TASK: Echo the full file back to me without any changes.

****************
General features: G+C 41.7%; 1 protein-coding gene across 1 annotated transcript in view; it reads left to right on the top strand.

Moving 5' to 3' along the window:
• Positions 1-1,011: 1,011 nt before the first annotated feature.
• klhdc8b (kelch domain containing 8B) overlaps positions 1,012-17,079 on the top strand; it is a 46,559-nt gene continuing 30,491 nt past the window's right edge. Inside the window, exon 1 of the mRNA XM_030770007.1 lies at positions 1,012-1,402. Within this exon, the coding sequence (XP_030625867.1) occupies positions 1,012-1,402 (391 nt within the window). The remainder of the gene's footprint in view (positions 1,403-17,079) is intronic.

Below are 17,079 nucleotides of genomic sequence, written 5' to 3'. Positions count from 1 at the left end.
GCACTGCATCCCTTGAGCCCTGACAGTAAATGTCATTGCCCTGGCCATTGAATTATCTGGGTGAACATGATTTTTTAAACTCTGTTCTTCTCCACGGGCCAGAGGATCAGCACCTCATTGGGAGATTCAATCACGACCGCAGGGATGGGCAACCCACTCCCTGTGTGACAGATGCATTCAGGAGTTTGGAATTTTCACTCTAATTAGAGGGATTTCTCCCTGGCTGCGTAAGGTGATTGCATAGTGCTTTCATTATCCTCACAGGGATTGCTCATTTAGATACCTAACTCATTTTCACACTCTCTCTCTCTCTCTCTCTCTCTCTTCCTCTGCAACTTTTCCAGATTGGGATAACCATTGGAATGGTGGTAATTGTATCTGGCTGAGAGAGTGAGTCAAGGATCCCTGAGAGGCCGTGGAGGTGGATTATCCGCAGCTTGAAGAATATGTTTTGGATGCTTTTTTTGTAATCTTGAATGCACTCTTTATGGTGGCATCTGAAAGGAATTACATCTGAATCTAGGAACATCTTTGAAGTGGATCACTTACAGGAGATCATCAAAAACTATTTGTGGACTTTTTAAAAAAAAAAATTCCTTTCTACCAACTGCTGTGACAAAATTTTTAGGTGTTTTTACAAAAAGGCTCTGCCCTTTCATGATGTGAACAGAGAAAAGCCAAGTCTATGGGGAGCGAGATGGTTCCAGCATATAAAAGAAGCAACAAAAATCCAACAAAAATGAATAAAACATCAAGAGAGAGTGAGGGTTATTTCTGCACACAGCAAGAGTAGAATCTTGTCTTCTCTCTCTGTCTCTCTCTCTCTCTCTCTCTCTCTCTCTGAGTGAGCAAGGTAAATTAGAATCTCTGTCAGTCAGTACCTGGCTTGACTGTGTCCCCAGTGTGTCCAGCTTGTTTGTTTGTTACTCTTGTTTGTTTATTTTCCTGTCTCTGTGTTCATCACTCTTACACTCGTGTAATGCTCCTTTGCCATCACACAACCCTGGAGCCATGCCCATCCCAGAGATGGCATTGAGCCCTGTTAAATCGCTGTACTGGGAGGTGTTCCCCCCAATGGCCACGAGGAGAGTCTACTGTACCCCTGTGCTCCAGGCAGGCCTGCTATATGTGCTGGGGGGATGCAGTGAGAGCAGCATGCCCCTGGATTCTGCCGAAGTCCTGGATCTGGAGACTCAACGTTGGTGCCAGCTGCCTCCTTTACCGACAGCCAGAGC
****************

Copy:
General features: G+C 41.7%; 1 protein-coding gene across 1 annotated transcript in view; it reads left to right on the top strand.

Moving 5' to 3' along the window:
• Positions 1-1,011: 1,011 nt before the first annotated feature.
• klhdc8b (kelch domain containing 8B) overlaps positions 1,012-17,079 on the top strand; it is a 46,559-nt gene continuing 30,491 nt past the window's right edge. Inside the window, exon 1 of the mRNA XM_030770007.1 lies at positions 1,012-1,402. Within this exon, the coding sequence (XP_030625867.1) occupies positions 1,012-1,402 (391 nt within the window). The remainder of the gene's footprint in view (positions 1,403-17,079) is intronic.

Below are 17,079 nucleotides of genomic sequence, written 5' to 3'. Positions count from 1 at the left end.
GCACTGCATCCCTTGAGCCCTGACAGTAAATGTCATTGCCCTGGCCATTGAATTATCTGGGTGAACATGATTTTTTAAACTCTGTTCTTCTCCACGGGCCAGAGGATCAGCACCTCATTGGGAGATTCAATCACGACCGCAGGGATGGGCAACCCACTCCCTGTGTGACAGATGCATTCAGGAGTTTGGAATTTTCACTCTAATTAGAGGGATTTCTCCCTGGCTGCGTAAGGTGATTGCATAGTGCTTTCATTATCCTCACAGGGATTGCTCATTTAGATACCTAACTCATTTTCACACTCTCTCTCTCTCTCTCTCTCTCTCTTCCTCTGCAACTTTTCCAGATTGGGATAACCATTGGAATGGTGGTAATTGTATCTGGCTGAGAGAGTGAGTCAAGGATCCCTGAGAGGCCGTGGAGGTGGATTATCCGCAGCTTGAAGAATATGTTTTGGATGCTTTTTTTGTAATCTTGAATGCACTCTTTATGGTGGCATCTGAAAGGAATTACATCTGAATCTAGGAACATCTTTGAAGTGGATCACTTACAGGAGATCATCAAAAACTATTTGTGGACTTTTTAAAAAAAAAAATTCCTTTCTACCAACTGCTGTGACAAAATTTTTAGGTGTTTTTACAAAAAGGCTCTGCCCTTTCATGATGTGAACAGAGAAAAGCCAAGTCTATGGGGAGCGAGATGGTTCCAGCATATAAAAGAAGCAACAAAAATCCAACAAAAATGAATAAAACATCAAGAGAGAGTGAGGGTTATTTCTGCACACAGCAAGAGTAGAATCTTGTCTTCTCTCTCTGTCTCTCTCTCTCTCTCTCTCTCTCTCTCTGAGTGAGCAAGGTAAATTAGAATCTCTGTCAGTCAGTACCTGGCTTGACTGTGTCCCCAGTGTGTCCAGCTTGTTTGTTTGTTACTCTTGTTTGTTTATTTTCCTGTCTCTGTGTTCATCACTCTTACACTCGTGTAATGCTCCTTTGCCATCACACAACCCTGGAGCCATGCCCATCCCAGAGATGGCATTGAGCCCTGTTAAATCGCTGTACTGGGAGGTGTTCCCCCCAATGGCCACGAGGAGAGTCTACTGTACCCCTGTGCTCCAGGCAGGCCTGCTATATGTGCTGGGGGGATGCAGTGAGAGCAGCATGCCCCTGGATTCTGCCGAAGTCCTGGATCTGGAGACTCAACGTTGGTGCCAGCTGCCTCCTTTACCGACAGCCAGAGC